Eye Movement Exam More Accurate Than MRI in Stroke Prediction

by Brendon Nafziger, DOTmed News Associate Editor | September 29, 2009
The eyes have it
when it comes to
stroke detection
A simple bedside eye movement exam is more accurate than MRI in predicting certain kinds of strokes, according to an article in the journal Stroke published online and ahead-of-print last week.

The three-part eye exam was able to identify all patients in the study who had a stroke to the back part of the brain, whereas an MRI conducted in the first day or two after hospital admission missed more than one in ten strokes.

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Around 20 percent of strokes attack the back part of the brain. Unlike strokes to the front part of the brain, patients with back-brain strokes often do not show the common symptoms of stroke, such as numbness or paralysis to one side of the body. Instead, these patients often come to the emergency room complaining of severe dizziness, usually accompanied by nausea, vomiting and an unsteady gait. The problem is that this syndrome, known as acute vestibular syndrome (AVS), could also indicate a much less serious medical condition involving the inner ear.

"When someone comes in with AVS, it's usually one of two things--a benign inner ear condition, or a dangerous stroke in the back part of the brain -- in the brainstem or cerebellum. Differentiating between the two is challenging," David Newman-Toker, M.D., Ph.D., professor of neurology at Johns Hopkins Hospital and lead author of the study, tells DOTmed News.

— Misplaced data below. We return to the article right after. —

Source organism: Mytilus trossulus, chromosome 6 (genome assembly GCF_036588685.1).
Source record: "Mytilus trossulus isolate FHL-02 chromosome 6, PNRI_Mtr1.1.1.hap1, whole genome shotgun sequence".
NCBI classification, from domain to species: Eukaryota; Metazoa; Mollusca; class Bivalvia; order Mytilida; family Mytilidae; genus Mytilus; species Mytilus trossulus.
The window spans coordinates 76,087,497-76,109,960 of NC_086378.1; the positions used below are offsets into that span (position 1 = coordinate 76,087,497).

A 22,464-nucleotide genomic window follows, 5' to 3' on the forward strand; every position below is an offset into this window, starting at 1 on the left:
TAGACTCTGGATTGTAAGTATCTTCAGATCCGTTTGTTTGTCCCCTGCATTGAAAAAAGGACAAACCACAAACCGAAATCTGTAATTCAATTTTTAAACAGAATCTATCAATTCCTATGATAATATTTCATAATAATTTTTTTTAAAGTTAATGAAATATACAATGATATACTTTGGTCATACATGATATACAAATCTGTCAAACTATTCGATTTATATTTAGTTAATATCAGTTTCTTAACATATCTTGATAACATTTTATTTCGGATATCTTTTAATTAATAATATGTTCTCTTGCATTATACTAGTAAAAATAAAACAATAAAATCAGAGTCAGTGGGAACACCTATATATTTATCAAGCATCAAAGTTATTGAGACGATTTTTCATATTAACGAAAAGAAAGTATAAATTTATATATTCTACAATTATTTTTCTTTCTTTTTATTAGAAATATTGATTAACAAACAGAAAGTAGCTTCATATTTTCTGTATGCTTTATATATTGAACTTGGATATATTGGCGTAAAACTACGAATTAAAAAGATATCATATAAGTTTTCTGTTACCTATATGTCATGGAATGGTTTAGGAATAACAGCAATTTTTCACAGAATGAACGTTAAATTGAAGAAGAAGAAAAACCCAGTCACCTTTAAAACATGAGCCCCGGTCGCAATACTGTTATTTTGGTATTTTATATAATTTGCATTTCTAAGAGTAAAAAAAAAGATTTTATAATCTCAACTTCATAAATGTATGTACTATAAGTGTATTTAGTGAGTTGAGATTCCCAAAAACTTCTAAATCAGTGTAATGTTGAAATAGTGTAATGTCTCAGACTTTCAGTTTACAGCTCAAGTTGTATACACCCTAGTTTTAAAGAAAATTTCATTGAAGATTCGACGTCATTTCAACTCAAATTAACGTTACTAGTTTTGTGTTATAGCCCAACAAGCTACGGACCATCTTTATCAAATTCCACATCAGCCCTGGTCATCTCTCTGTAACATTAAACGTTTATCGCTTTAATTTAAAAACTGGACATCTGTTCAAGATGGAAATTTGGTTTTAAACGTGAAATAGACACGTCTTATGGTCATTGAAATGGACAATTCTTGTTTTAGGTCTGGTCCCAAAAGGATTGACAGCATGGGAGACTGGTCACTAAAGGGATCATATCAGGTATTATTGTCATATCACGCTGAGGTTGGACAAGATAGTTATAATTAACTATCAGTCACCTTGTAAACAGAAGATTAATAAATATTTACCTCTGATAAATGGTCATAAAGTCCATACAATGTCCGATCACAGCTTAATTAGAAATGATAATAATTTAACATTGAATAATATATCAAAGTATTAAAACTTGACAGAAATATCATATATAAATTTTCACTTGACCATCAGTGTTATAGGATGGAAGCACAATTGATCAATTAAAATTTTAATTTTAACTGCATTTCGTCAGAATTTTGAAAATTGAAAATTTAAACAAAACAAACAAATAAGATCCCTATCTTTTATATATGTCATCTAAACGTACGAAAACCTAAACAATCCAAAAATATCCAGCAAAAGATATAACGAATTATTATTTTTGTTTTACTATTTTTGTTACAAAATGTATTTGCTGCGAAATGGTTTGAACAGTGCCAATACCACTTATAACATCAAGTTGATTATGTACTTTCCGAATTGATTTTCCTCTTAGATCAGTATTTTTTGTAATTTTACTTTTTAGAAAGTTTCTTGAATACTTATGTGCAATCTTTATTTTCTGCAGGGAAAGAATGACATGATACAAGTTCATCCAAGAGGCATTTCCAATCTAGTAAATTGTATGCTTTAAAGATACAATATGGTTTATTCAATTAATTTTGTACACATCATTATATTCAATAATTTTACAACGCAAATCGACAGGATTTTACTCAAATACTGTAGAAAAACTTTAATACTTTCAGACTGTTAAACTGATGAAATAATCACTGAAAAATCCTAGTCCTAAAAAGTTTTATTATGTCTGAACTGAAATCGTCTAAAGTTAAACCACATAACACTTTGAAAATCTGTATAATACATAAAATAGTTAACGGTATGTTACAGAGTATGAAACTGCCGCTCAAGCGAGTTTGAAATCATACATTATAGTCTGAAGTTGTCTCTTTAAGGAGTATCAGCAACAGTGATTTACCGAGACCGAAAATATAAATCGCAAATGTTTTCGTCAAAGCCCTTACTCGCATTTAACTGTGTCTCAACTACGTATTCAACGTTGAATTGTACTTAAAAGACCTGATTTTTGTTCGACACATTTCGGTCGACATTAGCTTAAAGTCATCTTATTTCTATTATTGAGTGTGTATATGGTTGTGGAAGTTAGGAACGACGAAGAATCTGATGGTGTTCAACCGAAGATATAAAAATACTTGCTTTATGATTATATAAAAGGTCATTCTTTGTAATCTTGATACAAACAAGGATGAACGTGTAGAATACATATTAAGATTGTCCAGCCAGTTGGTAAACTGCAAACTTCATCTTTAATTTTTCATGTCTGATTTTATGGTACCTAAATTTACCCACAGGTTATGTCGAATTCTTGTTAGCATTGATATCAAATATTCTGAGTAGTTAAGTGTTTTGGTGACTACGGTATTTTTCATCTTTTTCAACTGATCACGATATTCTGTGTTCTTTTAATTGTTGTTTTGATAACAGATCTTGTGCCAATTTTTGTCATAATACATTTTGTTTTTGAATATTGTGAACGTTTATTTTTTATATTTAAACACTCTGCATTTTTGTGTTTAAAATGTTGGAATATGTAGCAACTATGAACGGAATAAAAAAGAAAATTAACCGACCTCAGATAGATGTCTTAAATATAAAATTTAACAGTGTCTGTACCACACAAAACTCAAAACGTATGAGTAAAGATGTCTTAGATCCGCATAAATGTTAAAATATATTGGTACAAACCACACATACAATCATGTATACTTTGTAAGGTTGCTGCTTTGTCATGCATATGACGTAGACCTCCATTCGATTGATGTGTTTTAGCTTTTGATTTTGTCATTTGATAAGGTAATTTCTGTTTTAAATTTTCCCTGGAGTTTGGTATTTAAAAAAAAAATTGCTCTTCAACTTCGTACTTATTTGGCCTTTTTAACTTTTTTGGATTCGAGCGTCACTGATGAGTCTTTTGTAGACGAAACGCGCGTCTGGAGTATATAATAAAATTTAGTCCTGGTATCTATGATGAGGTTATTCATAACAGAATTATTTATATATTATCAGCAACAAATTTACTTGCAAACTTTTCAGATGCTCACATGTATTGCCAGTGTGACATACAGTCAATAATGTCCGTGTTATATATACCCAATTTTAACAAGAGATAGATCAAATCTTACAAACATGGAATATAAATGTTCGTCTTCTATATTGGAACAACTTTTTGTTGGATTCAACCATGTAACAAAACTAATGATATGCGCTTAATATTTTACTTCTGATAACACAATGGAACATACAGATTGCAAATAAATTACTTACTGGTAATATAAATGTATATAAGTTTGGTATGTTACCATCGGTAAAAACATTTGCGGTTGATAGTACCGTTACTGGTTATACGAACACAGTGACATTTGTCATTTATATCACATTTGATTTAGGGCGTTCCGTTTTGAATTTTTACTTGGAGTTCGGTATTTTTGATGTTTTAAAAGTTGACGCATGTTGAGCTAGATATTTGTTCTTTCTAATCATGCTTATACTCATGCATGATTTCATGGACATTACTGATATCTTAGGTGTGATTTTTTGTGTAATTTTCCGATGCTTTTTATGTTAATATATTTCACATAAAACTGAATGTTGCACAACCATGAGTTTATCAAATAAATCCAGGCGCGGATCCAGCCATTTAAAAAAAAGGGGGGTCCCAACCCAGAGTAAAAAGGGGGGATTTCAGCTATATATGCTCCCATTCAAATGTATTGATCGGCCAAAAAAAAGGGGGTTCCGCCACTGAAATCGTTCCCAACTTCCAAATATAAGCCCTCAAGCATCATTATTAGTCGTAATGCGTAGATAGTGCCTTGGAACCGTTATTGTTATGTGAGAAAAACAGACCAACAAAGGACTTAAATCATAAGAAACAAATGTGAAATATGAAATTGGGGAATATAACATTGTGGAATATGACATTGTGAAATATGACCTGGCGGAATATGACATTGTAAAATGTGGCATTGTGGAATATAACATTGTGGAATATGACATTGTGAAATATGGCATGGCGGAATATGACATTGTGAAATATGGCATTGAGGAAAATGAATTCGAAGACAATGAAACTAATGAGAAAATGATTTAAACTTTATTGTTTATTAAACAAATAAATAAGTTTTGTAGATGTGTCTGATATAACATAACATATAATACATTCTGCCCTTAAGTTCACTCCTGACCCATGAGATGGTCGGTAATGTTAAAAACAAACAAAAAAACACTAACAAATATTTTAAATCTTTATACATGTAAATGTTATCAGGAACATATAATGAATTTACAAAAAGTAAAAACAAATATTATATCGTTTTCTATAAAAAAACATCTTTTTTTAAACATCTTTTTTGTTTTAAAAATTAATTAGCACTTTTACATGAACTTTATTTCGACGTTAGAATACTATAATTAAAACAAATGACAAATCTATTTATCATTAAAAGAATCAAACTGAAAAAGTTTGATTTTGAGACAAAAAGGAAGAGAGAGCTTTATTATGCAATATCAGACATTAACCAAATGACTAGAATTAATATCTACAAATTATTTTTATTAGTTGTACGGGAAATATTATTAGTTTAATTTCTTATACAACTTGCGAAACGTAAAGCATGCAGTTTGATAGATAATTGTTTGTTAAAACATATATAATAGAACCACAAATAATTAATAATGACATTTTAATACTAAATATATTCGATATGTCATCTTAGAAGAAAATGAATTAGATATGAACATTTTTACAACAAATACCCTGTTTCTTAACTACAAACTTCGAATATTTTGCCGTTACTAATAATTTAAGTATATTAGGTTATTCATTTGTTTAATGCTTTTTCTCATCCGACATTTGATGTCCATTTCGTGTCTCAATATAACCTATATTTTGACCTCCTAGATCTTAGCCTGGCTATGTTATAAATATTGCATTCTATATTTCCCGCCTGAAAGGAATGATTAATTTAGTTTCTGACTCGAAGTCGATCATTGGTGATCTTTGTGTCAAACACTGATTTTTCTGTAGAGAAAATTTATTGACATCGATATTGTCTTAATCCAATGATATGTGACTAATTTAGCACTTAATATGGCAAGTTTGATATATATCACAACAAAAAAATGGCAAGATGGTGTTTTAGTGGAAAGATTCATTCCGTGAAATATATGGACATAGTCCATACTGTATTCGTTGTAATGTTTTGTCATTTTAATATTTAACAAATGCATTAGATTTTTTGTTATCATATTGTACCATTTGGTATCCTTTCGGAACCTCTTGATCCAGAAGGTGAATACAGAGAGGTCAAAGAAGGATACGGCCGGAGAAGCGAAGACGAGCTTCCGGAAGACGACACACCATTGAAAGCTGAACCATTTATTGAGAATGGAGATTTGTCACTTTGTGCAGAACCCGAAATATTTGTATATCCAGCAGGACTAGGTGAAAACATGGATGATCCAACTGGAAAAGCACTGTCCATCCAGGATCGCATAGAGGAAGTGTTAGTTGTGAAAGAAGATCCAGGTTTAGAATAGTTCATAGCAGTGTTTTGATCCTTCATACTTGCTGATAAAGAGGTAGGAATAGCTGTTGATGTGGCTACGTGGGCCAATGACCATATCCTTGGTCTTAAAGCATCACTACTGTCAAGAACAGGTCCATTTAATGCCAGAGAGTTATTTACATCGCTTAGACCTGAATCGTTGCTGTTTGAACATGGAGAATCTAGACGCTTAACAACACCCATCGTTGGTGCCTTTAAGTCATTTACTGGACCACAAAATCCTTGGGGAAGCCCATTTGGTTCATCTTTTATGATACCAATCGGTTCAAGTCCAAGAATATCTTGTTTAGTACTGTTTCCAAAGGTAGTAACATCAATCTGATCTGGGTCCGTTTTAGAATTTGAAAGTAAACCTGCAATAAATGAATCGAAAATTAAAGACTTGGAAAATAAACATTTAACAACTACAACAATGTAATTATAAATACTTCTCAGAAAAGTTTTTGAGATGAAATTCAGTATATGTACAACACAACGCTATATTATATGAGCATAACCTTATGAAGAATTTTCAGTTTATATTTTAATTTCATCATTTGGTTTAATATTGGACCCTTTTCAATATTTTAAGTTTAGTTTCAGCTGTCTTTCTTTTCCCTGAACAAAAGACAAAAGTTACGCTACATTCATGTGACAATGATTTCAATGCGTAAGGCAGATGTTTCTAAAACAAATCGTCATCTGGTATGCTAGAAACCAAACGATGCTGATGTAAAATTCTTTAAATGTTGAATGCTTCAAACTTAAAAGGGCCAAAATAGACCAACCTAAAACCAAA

Often a diagnosis of stroke is thought to be ruled out by a normal early MRI scan performed in the first 24 to 48 hours after symptom onset. But Dr. Newman-Toker says the medical literature predicts up to 23 percent of strokes in the back part of the brain can be missed with early MRIs. And misdiagnoses for strokes are critical, as those with lower-brain strokes generally have good outcomes if treated in time. But if not, "up to 40 percent of patients who have a stroke and get missed have a serious adverse outcome that results in permanent disability or death," Dr. Newman-Toker says.

Dr. Newman-Toker and his team studied 101 patients admitted to an emergency room (or transferred there from another department) with AVS and at least one risk factor for stroke -- such as diabetes or high blood pressure. These patients were given the eye exam, then an early MRI, and then an MRI much later to confirm the diagnosis. (MRIs taken a significant time after the stroke, when damage is more visible, are still the "gold standard" for stroke diagnosis, short of autopsy, Dr. Newman-Toker says.)

Of these patients, 69 were confirmed by the later MRI to have had strokes, and all were identified by the eye exam. But the early MRI missed 12 percent of these patients with strokes. The eye exam was highly accurate, only giving false positives for stroke in one out of the 25 patients who really had an inner ear condition.